"I can see no future for you in that line. I see you in the centre of a series of circles working at something which will be of great service to humanity."

Macfadyen opines that this advice had a relation to Howard's plan for a Garden City in concentric circles.

Macfadyen then states that Howard returned to England in 1879 and joined the staff of Messrs. Gurney & Son, official reporters to the Houses of Parliament. I think the date here could be a mistake. Other writers (Moss-Eccardt, Beevers and Buder) say he returned in 1876. Moss-Eccardt says he made several visits to the New York firm E. Remington and Sons between 1876 and 1879 in connection with his work on typewriter design.

Marriage and Home Life

In 1879, at the age of 29, Ebenezer Howard married Elizabeth Ann Bills, whose mother had managed an hotel in Nuneaton and attended the same school as George Eliot; her father was Thomas Bills of Nuneaton. She belonged both to the middle class and the middle English. They had three daughters and one son, and in spite of slender means, their home life was exceptionally happy.

[ The children were Kathleen Daisy Howard (1880), Edith Mary Howard (1881), Arthur Cecil Howard (1883), Doris Marjorie Howard (1889).]

The author continues by quoting Mrs Berry (Edith Howard):

He invented an improvement in the Remington typewriter which was to make a perfect alignment, but when he took it to America Remingtons were not ready to use it. Afterwards they wanted it and wrote asking him to bring it over, but his workshop had mean while been burned down and he could not spare the time or the money to do the work over again.

His favourite amusement was watching cricket at the Oval. When he could manage it he would spend a whole day there. If he took one of us he would get so absorbed in the game that he forgot we were there.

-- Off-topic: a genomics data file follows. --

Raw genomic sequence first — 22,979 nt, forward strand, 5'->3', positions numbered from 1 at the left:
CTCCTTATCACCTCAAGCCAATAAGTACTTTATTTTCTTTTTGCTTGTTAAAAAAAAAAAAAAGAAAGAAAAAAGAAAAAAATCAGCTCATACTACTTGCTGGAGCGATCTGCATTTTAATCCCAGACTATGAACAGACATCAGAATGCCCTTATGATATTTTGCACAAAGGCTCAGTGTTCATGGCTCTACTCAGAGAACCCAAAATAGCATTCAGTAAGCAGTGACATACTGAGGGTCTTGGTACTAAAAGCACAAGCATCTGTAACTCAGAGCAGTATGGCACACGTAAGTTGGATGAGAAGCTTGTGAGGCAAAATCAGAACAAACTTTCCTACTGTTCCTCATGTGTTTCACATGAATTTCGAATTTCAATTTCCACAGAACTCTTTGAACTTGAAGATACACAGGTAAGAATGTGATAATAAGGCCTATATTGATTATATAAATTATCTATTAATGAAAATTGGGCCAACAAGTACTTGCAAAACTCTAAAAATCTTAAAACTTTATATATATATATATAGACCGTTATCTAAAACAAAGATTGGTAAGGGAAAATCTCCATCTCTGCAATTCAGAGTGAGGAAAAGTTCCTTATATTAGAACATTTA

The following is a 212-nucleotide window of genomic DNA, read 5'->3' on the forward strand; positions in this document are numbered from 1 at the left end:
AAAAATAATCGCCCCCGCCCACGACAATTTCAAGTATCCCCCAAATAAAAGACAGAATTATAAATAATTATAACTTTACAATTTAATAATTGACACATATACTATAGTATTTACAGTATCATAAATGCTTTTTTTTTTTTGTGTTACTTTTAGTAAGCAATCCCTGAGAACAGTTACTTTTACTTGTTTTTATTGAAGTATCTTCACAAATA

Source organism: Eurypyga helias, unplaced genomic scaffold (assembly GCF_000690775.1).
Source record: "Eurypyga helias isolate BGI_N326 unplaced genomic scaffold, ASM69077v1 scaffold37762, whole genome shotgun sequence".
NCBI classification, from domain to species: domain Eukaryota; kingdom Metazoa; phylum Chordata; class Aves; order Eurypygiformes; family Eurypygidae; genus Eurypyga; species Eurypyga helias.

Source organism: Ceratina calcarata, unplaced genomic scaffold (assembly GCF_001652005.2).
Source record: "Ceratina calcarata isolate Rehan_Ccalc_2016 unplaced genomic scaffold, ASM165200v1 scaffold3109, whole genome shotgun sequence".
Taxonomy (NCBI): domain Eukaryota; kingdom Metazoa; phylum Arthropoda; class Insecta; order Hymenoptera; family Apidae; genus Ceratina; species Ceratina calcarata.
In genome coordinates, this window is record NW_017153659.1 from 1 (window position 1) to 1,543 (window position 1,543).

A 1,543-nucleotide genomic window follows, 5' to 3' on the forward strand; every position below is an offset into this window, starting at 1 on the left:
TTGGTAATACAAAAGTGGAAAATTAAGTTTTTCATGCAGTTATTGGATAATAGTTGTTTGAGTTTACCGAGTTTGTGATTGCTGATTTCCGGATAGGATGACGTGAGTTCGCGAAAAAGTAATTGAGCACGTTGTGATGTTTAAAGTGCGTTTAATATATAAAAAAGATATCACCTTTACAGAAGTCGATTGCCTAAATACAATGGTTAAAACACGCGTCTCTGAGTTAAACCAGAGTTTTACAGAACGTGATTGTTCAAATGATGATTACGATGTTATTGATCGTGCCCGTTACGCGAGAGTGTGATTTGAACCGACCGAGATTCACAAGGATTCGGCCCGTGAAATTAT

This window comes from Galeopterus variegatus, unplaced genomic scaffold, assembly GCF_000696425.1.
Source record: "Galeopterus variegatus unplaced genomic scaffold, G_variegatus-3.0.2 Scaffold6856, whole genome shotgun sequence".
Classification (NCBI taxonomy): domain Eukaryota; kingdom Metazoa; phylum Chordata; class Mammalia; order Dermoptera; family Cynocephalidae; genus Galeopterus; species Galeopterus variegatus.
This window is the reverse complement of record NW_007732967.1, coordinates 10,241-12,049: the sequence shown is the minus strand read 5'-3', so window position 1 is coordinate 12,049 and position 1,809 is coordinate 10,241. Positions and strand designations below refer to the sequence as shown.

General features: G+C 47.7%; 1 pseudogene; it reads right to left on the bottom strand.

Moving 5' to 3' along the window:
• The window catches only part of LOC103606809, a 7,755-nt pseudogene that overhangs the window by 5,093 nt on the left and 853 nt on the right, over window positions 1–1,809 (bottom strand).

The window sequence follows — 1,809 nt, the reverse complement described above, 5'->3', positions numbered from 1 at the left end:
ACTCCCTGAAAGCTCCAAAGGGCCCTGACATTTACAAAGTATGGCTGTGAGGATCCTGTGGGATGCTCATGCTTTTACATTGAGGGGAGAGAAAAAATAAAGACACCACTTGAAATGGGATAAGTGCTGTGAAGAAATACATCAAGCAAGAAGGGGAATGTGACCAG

I remember the first meeting at Rectory Road Congregational Church after his book was published. That was the first time I realised that he carried weight on the platform, lie held his audience from the first and kept them interested to the end. There was quite an excitement in the congregation about "Mr. Howard's book," as he had never taken any prominent part in Church affairs. The Rev. Fleming Williams, Minister at Rectory Road, backed him up and became a valuable ally - as also did James Branch (L.C.C.) of the Bective Shoe Company.

John Burns was another of fathers friends; though he approved the aims of the Garden City and admitted the case for it., he refused to be interested in anything outside the boundaries of London. He said "London was big enough for him and required all his energies."

Horatio Bottomley was at one time a "dictatee" in father’s office - that is, father dictated to him from his shorthand notes and it was his part to reproduce the dictation in type. Father worked very long hours. A typical day worked out like this - first in the Courts, then back to his office to dictate, then he waited to correct the typed reports so that they should be "word perfect" for delivery next day. This process of "reading back" to him, on which he insisted, kept him very late at the office.

When it came to writing Tomorrow, the first title of his book, he wrote at our table at home often during meals, dictated to me, and I read it bark to him. His office was No. 11 New Court, Carey Street, and all his activities had their centre there.

Our homes were various and in different parts of London. At one time in Clapham where we had the Common for playground. Afterwards at 127 Evelyn Road, Rectory Road, which brought us into the range of the Rev. Fleming Williams' influence. This counted for a great deal in our young lives, as we thought Mr. Williams almost superhuman. He looked so fine and was so fond of larking with his own family and ours. We were almost members of his family. Afterwards we had a house at Kyverdale Road, Stoke Newington, and it was from there that Garden Cities of Tomorrow was written.

Macfadyen quotes from Ebenezer's wife: